Meaningful, practical & creative: Why I love being a chef in care
James Clear, Care UK's hotel services manager, shares why he loves his career in care.
Was working in a care home always the place you wanted to be as a chef?
When I was training to be a chef, my aim was to work in hotels or restaurants aiming for Rosette level standard. Care catering was not at the forefront of any catering colleges or agencies lectures I attended. My journey saw me work in highly regarded hotels and gastro pubs and running my own business but about 10 years ago I saw an advert for head chef for a new care home.
It really opened my eyes to what life for a care chef can bring. A far better work life balance, residents to cook and care about on a daily basis so you can really get to know what they like to eat. The whole focus is very much centred on each person - looking after their nutrition and well-being – it is a very fulfilling role to do on a daily basis.
What’s working in care really like?
When a resident comes to live in a care home, it’s a new chapter in their life so it’s our privilege to fulfil their lives as much as possible while they’re with us. We pride ourselves on offering person-centred care, with bespoke menus tailored to individual residents’ tastes and needs. This means there’s a lot of free reign and you can show creativity in developing the range of dishes available.
We want our chefs to use their knowledge, flair, and imagination so they can produce excellent, homemade, nutritious meals for residents. We pride ourselves on offering the very best in hydration and nutrition to fulfil people’s lives and give them mealtimes to really look forward to. My favourite part of the role is working with the chefs to create and experiment with dishes to enhance the mealtime experiences.
It’s versatile. My role goes from mirroring the duties of an environmental health officer to supporting homes with menus and nutrition. I look after all hotel services including laundry and housekeeping. There’s so much that we do, but it’s all for the benefit of residents, whose families trust us to support their loved one and I get a huge amount of joy from that.
What are the benefits of working in care?
The kitchens have all of the equipment chefs require to deliver homemade nutritious cooked meals. We always look at the latest technology when we fit out the kitchens in our new care homes which means we offer modern, state-of-the-art equipment for our catering teams to use.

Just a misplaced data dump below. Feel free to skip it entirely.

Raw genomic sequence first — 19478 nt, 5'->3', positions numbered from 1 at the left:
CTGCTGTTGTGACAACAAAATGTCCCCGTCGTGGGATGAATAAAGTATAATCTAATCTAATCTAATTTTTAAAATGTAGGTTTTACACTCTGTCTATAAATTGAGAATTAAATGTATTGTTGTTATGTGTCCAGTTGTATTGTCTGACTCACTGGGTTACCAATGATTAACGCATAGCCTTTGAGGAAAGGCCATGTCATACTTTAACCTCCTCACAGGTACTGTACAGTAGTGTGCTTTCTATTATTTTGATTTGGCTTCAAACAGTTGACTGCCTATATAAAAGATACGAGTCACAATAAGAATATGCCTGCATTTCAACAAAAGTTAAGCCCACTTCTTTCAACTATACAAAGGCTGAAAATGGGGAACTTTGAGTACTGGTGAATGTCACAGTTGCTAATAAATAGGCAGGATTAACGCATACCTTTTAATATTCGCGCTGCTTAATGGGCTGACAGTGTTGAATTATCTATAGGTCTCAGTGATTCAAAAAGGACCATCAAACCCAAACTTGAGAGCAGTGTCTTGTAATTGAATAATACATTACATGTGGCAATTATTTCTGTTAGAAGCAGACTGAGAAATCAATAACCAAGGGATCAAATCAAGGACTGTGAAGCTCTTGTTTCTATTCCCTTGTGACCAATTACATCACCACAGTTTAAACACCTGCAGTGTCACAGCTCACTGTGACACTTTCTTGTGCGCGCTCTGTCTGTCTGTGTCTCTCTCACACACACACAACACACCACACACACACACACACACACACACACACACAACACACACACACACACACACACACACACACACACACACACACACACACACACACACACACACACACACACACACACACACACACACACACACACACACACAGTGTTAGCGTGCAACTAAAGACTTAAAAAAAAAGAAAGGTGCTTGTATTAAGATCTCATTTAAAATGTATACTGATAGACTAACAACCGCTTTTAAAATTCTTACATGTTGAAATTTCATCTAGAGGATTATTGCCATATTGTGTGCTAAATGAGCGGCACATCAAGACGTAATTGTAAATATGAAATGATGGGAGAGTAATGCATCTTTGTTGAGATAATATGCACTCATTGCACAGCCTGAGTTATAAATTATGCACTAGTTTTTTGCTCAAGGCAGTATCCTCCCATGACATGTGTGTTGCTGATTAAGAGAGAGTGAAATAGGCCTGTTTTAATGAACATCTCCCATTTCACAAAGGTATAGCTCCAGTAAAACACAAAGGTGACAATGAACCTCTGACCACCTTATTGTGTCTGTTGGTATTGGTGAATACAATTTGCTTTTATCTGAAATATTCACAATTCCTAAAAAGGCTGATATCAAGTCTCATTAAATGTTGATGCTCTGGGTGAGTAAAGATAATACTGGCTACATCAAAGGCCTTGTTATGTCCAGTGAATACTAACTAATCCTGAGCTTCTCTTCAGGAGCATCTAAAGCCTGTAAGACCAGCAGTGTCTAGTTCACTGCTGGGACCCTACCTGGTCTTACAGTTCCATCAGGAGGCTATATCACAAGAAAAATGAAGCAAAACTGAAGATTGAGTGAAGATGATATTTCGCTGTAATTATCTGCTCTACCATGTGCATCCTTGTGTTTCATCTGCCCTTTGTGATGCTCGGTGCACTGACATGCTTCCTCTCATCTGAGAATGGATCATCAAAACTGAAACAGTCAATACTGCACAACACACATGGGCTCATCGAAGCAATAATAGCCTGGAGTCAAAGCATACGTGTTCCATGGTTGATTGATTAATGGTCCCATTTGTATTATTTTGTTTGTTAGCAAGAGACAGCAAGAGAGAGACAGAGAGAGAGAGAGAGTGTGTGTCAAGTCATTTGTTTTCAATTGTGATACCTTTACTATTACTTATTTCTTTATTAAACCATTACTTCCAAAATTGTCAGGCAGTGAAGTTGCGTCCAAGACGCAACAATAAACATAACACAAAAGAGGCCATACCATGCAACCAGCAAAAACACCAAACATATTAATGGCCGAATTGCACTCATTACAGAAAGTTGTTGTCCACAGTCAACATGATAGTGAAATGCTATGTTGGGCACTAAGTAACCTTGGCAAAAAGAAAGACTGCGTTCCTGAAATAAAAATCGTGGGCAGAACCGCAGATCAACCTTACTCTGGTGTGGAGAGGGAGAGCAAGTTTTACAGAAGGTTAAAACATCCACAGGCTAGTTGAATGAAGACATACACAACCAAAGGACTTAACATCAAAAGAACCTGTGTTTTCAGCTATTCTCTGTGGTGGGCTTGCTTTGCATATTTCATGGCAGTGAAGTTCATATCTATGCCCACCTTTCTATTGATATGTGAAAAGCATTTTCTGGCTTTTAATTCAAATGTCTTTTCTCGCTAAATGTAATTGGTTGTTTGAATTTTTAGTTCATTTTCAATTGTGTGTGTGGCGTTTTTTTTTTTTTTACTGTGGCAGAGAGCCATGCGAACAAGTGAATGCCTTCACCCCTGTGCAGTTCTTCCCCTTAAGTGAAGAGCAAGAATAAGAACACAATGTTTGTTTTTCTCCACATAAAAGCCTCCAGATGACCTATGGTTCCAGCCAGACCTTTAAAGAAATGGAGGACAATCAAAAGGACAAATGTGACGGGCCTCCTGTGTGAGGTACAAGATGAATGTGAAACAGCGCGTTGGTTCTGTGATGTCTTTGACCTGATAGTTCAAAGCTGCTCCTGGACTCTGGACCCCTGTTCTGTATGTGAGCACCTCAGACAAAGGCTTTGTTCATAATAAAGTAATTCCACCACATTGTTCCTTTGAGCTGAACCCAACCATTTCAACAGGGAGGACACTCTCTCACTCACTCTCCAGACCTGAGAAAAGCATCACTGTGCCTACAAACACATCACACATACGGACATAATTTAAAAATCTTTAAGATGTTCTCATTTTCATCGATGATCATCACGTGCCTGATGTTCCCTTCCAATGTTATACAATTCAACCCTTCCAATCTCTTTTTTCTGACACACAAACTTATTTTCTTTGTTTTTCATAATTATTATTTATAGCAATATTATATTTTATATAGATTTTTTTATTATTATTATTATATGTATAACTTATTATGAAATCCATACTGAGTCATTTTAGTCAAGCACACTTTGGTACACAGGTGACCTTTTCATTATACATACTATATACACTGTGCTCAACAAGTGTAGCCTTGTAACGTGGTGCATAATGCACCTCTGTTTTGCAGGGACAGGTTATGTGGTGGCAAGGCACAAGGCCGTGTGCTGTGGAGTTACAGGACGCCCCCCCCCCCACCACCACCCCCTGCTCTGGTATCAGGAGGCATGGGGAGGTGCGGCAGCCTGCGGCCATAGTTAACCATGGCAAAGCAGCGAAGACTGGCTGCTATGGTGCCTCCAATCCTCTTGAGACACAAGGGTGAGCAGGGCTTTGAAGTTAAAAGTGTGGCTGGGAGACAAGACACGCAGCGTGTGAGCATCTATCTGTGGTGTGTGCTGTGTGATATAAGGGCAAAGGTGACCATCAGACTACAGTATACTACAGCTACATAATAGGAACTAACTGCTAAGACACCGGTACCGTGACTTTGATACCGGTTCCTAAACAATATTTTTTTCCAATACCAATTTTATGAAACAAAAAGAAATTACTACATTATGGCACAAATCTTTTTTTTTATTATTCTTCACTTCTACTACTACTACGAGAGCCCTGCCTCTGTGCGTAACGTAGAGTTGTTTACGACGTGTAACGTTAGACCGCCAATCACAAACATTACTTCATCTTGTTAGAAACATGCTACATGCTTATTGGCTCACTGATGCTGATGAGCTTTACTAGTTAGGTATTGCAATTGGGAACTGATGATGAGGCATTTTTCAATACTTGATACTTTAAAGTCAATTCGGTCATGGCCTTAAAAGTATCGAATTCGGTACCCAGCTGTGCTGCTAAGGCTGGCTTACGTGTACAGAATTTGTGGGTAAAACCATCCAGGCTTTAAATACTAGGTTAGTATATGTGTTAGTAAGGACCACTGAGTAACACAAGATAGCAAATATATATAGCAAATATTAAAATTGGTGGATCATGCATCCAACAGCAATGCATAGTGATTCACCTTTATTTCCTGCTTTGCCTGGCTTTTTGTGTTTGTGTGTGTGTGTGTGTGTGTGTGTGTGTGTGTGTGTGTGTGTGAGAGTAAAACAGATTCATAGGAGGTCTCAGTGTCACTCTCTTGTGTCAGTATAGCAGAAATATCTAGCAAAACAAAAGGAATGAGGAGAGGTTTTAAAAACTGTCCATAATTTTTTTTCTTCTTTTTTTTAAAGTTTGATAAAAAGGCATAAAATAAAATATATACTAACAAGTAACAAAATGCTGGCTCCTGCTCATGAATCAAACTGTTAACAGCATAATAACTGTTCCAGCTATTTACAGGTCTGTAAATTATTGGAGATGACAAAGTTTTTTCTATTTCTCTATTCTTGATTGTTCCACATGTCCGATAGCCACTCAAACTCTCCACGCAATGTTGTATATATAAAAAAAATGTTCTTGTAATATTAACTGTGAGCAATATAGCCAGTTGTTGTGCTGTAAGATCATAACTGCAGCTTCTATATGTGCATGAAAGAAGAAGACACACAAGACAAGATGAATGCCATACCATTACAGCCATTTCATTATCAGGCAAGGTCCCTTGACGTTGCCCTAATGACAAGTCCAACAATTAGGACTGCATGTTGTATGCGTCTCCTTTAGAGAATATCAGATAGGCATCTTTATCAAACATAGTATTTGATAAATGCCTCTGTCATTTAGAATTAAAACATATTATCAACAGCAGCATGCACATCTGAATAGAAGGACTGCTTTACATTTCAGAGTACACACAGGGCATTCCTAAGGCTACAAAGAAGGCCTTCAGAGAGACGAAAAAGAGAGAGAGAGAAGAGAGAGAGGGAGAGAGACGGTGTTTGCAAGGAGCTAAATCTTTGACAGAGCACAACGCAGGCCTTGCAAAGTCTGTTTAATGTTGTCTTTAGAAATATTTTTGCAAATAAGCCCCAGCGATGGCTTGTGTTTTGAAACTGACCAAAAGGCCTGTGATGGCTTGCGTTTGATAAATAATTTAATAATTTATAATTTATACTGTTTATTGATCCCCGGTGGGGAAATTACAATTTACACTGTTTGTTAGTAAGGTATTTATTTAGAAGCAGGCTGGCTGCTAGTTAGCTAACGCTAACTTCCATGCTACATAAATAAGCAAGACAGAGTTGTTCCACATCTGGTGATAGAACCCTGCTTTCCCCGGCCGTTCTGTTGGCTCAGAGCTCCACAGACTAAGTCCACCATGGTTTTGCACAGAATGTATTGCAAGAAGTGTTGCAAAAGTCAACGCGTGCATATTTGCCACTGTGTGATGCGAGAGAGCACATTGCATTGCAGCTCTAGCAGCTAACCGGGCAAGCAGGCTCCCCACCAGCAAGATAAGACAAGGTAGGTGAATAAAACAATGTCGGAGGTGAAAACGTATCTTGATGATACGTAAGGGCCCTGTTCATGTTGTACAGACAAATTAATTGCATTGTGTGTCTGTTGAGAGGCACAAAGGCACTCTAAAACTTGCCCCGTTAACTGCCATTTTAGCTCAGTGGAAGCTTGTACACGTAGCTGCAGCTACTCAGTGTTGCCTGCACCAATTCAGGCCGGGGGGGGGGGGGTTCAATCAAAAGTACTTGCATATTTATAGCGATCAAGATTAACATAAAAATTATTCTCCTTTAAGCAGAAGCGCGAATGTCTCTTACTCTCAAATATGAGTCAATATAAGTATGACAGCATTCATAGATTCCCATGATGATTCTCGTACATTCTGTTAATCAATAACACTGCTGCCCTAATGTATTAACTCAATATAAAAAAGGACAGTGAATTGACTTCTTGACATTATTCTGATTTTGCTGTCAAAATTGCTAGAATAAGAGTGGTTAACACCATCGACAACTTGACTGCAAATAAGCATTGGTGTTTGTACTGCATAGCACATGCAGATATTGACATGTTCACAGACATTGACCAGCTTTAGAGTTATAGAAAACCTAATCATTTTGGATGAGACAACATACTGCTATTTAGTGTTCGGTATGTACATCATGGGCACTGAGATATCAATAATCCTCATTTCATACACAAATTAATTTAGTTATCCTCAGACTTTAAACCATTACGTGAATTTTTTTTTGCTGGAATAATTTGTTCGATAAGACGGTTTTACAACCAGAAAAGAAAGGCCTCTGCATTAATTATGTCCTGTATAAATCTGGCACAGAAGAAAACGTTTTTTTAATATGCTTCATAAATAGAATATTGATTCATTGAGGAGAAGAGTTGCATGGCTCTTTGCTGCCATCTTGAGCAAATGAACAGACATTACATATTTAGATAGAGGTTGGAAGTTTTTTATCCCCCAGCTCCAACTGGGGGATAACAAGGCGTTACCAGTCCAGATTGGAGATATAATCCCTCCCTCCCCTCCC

We’re able to offer a good work life balance, working late nights or split shifts is almost never necessary, we also have occasional weekends off. In other areas of hospitality most of the time the shifts are split shifts. These are not appealing to everyone, but you fall into thinking that’s all chefs can do. It doesn’t have to be like that.
I enjoy the creativity needed to develop care menus. We make a lot from scratch so always need to ensure we are meeting nutritional, sensorial, emotional and flavour needs for residents in our homes when we do this.
Rarely seen in a restaurant, we’re able to build up relationships with those we’re cooking for and the impact you can have on someone's life and their health, day in, day out is very rewarding.
How do you keep your team motivated?
At Care UK we are very people-focused and this extends from residents to our colleagues. Ensuring catering teams enjoy their work and develop their skills is vital to deliver the brilliant service they offer to residents.
I believe in treating each day as a learning day, celebrating success and encouraging creativity. For example, we share recipes from across the homes and put them into recipe books.
We run different initiatives and themes to spark ideas, for example our Dining through the Decades project encourages chefs to bring an era from the past to life through their menus. Food is so important in care homes, because it provides comfort and brings back memories, whether through a Black Forest gateau or the perfect roast dinner. Chefs are all creative by nature, sometimes they just need the tools and space to express it.
What advice would you give to leaders in other sectors of hospitality?
Not all hospitality businesses can be as lucky as the care sector when it comes to working hours, but as a leader, what you can control is making sure the hours your team spend there are happy ones and that they feel valued and supported in their career.
Celebrate your team, encourage them to learn and develop and the rest will follow.
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